Posts Tagged ‘Full Moon’

Check Out Tonight’s Full Moon

January 29, 2010

Apogee Moon, Perigee Moon Credit & Copyright: Anthony Ayiomamitis

Tonight’s full moon will be the biggest and the brightest of the year.  It is 14% wider and 30% brighter than other full moons.

Because the Moon’s orbit around the Earth is an ellipse instead of a circle, it is 50,000 kilometers closer on one side of the orbit than the other.  Tonight’s full moon will be at perigee, or the closest part of the orbit.

As the sun sets, the full moon rises in the east.  Adding to the bright, perigee Moon is the optical illusion that the Moon looks extra large when it’s near the horizon.  It’s a phenomenon that isn’t understood.  [Figure out why, name the effect after yourself, and your name will be a trivia answer.]

As an added bonus, the full moon will be accompanied by a very bright, orange Mars.

Hope for cloudless skies and enjoy the view.


Today’s Full Moon

March 21, 2008

Today’s full moon is a special one. It’s the full moon that determines the date of Easter. At 11:41 today, the moon will be full and the fancy formula for Easter goes into effect. Easter is the first Sunday after the first full moon after the Vernal Equinox. The equinox was March 20, 2008. Today is the full moon. And Sunday, it will be Easter.

Does Easter seem early this year? It should. Based on the information in an e-mail that I received–Easter can only be one day earlier and hasn’t been this early since 1913 and won’t be this early again until 2228.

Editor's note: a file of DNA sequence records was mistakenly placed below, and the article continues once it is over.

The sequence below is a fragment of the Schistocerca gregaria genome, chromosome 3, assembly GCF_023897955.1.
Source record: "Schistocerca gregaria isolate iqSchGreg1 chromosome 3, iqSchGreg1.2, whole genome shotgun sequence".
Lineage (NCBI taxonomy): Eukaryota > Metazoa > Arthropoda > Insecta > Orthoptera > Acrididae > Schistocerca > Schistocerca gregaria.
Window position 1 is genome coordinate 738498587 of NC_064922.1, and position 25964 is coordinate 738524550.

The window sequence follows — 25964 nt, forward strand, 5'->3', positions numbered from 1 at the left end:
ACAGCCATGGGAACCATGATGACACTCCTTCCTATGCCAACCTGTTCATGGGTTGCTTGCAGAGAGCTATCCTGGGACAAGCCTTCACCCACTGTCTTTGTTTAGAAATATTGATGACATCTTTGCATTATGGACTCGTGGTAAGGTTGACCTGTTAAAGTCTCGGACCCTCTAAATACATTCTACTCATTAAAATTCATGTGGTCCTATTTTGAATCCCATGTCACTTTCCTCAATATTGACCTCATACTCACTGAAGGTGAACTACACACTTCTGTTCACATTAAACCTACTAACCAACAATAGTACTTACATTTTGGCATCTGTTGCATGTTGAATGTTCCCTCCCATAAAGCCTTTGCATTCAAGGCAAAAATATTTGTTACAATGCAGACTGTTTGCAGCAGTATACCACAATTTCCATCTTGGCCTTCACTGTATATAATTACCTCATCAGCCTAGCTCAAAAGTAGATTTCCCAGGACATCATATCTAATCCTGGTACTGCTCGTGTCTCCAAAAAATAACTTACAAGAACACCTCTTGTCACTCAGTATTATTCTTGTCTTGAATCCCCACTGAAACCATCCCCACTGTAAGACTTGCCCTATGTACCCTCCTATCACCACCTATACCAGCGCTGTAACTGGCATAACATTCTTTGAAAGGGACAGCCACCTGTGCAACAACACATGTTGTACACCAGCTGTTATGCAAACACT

Here is the e-mail:

Easter is always the first Sunday after the first full moon after the Spring Equinox (which is March 20). This dating of Easter is based on the lunar calendar that Hebrew people used to identify Passover, which is why it moves around on our Roman calendar. This year, Easter will fall on March 23.

Based on the above, Easter can actually be one day earlier (March 22) but that is pretty rare. This year is the earliest Easter any of us will ever see the rest of our lives…and only the most elderly of our population (95 years old or above) have ever seen it this early before. None of us have ever, or will ever, see it a day earlier.

The next time Easter will be this early (March 23) will be the year 2228, 220 years from now). The last time it was this earl y was 1913 (so if you’re 95 or older, you are the only ones that were around for that).

The next time it will be a day earlier, March 22, will be in the year 2285 277 years from now). The last time it was on March 22 was 1818.

So Happy Pascal Moon today!